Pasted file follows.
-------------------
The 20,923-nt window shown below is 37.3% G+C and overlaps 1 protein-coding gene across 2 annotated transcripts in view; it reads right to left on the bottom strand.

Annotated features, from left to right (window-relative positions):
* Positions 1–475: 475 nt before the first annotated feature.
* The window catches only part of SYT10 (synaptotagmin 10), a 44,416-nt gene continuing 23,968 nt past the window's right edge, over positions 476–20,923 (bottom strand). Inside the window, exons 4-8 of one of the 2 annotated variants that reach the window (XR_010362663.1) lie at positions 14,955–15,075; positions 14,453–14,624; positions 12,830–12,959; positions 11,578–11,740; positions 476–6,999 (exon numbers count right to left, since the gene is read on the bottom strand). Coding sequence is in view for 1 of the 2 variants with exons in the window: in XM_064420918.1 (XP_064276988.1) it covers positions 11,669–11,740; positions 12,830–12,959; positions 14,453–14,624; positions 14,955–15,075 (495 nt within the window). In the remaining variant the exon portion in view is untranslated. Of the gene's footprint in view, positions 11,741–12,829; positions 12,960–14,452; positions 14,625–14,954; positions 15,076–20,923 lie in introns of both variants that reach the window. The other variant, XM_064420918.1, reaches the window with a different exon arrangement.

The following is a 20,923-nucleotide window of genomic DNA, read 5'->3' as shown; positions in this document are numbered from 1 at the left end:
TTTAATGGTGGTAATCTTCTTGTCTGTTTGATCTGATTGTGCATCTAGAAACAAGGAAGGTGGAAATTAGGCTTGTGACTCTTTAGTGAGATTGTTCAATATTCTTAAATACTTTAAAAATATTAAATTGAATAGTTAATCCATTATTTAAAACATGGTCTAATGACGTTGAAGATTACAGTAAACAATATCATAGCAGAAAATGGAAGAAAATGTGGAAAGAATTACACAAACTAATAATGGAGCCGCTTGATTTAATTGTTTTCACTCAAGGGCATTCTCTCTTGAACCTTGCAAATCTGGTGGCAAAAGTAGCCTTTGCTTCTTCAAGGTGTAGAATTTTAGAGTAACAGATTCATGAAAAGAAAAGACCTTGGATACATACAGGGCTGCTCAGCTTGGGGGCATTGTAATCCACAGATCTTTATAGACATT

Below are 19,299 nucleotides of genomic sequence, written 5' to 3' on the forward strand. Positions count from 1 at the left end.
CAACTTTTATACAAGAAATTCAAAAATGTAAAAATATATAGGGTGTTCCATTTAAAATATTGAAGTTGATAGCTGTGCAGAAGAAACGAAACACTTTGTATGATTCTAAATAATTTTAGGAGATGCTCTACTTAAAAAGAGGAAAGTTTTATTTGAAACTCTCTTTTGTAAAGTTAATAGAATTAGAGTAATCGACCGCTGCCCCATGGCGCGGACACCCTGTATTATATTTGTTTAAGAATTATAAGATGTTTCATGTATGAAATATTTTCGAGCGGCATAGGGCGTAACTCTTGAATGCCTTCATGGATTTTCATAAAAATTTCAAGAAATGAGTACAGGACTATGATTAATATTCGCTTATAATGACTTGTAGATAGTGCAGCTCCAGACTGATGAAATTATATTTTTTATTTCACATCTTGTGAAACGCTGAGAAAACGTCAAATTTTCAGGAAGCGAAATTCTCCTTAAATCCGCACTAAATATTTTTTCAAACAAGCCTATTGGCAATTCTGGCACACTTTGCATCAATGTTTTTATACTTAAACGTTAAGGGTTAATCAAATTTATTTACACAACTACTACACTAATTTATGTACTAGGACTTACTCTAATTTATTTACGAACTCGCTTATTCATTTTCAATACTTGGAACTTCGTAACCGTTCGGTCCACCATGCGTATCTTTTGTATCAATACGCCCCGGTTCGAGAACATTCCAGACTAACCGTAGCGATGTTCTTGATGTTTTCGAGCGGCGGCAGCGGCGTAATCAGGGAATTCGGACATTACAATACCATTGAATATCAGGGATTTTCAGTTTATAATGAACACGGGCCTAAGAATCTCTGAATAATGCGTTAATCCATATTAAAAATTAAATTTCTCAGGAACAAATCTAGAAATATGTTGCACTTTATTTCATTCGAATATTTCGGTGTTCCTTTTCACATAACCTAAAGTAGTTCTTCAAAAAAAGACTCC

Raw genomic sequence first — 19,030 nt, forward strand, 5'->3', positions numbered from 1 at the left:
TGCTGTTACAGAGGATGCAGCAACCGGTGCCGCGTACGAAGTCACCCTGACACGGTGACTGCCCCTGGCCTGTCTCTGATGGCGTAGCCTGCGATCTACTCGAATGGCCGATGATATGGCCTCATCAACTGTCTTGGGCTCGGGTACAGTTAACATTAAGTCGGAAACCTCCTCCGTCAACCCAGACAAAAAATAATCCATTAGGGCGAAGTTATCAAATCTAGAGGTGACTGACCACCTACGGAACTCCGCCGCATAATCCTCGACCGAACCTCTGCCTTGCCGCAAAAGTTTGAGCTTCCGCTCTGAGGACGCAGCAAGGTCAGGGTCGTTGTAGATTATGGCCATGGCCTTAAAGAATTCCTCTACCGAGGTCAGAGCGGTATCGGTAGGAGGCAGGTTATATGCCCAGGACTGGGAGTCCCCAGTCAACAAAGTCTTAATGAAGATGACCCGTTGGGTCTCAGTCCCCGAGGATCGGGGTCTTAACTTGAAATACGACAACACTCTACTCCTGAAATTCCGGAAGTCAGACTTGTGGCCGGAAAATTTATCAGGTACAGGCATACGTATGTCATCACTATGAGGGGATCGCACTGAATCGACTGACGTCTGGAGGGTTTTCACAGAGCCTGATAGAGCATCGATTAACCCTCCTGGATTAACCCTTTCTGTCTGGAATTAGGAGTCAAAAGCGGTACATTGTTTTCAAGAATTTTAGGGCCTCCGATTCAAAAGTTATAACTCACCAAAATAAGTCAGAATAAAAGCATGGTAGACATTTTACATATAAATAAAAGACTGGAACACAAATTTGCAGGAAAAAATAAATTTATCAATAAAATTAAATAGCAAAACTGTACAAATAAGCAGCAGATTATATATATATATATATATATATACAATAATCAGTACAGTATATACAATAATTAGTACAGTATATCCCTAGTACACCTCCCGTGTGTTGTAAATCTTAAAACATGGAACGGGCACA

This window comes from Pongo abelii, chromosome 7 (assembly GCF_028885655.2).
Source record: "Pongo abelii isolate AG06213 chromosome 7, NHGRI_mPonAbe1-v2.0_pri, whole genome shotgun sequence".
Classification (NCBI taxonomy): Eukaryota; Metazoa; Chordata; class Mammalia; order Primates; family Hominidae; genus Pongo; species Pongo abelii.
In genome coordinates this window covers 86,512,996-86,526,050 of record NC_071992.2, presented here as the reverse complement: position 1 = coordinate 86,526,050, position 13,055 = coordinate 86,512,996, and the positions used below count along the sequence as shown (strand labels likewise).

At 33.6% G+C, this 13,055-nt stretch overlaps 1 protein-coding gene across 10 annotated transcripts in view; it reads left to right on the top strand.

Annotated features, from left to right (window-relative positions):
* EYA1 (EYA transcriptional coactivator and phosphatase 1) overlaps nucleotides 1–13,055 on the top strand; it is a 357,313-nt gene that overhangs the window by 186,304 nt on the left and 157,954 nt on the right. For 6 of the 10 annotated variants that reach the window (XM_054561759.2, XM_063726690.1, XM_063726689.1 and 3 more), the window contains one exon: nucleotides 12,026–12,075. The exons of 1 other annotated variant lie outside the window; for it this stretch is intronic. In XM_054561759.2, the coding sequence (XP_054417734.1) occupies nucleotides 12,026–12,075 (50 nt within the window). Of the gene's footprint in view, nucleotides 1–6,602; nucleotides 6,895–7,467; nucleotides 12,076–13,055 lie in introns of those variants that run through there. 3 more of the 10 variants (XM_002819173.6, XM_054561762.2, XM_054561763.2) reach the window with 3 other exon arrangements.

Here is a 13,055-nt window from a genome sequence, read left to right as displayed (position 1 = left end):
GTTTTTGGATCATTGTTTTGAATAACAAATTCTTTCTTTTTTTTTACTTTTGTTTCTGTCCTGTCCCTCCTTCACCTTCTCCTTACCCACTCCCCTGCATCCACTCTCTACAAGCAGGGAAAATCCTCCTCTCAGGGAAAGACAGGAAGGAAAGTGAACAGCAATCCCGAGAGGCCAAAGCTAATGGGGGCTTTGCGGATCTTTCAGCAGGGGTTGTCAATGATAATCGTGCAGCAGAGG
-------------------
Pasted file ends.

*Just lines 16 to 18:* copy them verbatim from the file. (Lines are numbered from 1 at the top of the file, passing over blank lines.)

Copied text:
Annotated features, from left to right (window-relative positions):
* EYA1 (EYA transcriptional coactivator and phosphatase 1) overlaps nucleotides 1–13,055 on the top strand; it is a 357,313-nt gene that overhangs the window by 186,304 nt on the left and 157,954 nt on the right. For 6 of the 10 annotated variants that reach the window (XM_054561759.2, XM_063726690.1, XM_063726689.1 and 3 more), the window contains one exon: nucleotides 12,026–12,075. The exons of 1 other annotated variant lie outside the window; for it this stretch is intronic. In XM_054561759.2, the coding sequence (XP_054417734.1) occupies nucleotides 12,026–12,075 (50 nt within the window). Of the gene's footprint in view, nucleotides 1–6,602; nucleotides 6,895–7,467; nucleotides 12,076–13,055 lie in introns of those variants that run through there. 3 more of the 10 variants (XM_002819173.6, XM_054561762.2, XM_054561763.2) reach the window with 3 other exon arrangements.

Here is a 13,055-nt window from a genome sequence, read left to right as displayed (position 1 = left end):